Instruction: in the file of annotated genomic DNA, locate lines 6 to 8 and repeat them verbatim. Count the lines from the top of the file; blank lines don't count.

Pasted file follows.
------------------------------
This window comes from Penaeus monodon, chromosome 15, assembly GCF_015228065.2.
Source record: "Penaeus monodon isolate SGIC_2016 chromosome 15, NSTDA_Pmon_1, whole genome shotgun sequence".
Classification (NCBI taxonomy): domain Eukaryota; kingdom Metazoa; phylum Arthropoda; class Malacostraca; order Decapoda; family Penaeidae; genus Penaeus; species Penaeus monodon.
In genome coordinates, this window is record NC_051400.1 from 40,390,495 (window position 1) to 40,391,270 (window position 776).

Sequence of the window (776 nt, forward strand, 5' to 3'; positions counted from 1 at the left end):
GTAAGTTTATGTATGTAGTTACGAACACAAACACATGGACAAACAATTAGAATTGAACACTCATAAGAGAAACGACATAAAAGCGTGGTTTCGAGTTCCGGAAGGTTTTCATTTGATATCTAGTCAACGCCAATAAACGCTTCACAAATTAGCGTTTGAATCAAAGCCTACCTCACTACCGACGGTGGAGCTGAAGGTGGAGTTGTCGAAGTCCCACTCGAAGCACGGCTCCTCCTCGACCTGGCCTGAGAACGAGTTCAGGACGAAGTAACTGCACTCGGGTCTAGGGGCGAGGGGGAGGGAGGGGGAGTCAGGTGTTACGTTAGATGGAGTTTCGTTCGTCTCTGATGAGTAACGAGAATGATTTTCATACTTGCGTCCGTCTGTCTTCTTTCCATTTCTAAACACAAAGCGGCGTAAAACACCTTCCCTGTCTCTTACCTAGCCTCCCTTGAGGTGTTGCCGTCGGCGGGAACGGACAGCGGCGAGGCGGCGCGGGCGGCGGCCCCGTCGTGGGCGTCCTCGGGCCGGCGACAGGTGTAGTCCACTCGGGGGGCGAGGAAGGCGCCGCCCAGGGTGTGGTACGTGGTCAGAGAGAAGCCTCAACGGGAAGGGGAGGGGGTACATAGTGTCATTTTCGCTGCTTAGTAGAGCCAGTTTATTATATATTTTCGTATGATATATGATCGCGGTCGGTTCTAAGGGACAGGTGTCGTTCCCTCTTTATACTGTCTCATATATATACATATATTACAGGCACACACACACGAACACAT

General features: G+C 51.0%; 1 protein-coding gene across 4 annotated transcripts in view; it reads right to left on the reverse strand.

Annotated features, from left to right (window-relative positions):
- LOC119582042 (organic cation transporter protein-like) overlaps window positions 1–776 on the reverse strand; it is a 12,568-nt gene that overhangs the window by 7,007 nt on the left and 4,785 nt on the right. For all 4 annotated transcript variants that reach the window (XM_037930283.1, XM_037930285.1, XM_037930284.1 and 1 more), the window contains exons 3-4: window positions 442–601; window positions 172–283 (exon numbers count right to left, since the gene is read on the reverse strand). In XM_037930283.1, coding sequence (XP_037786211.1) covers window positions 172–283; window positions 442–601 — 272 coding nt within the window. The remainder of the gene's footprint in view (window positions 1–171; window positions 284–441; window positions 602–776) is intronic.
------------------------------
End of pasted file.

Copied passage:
GTAAGTTTATGTATGTAGTTACGAACACAAACACATGGACAAACAATTAGAATTGAACACTCATAAGAGAAACGACATAAAAGCGTGGTTTCGAGTTCCGGAAGGTTTTCATTTGATATCTAGTCAACGCCAATAAACGCTTCACAAATTAGCGTTTGAATCAAAGCCTACCTCACTACCGACGGTGGAGCTGAAGGTGGAGTTGTCGAAGTCCCACTCGAAGCACGGCTCCTCCTCGACCTGGCCTGAGAACGAGTTCAGGACGAAGTAACTGCACTCGGGTCTAGGGGCGAGGGGGAGGGAGGGGGAGTCAGGTGTTACGTTAGATGGAGTTTCGTTCGTCTCTGATGAGTAACGAGAATGATTTTCATACTTGCGTCCGTCTGTCTTCTTTCCATTTCTAAACACAAAGCGGCGTAAAACACCTTCCCTGTCTCTTACCTAGCCTCCCTTGAGGTGTTGCCGTCGGCGGGAACGGACAGCGGCGAGGCGGCGCGGGCGGCGGCCCCGTCGTGGGCGTCCTCGGGCCGGCGACAGGTGTAGTCCACTCGGGGGGCGAGGAAGGCGCCGCCCAGGGTGTGGTACGTGGTCAGAGAGAAGCCTCAACGGGAAGGGGAGGGGGTACATAGTGTCATTTTCGCTGCTTAGTAGAGCCAGTTTATTATATATTTTCGTATGATATATGATCGCGGTCGGTTCTAAGGGACAGGTGTCGTTCCCTCTTTATACTGTCTCATATATATACATATATTACAGGCACACACACACGAACACAT

General features: G+C 51.0%; 1 protein-coding gene across 4 annotated transcripts in view; it reads right to left on the reverse strand.

Annotated features, from left to right (window-relative positions):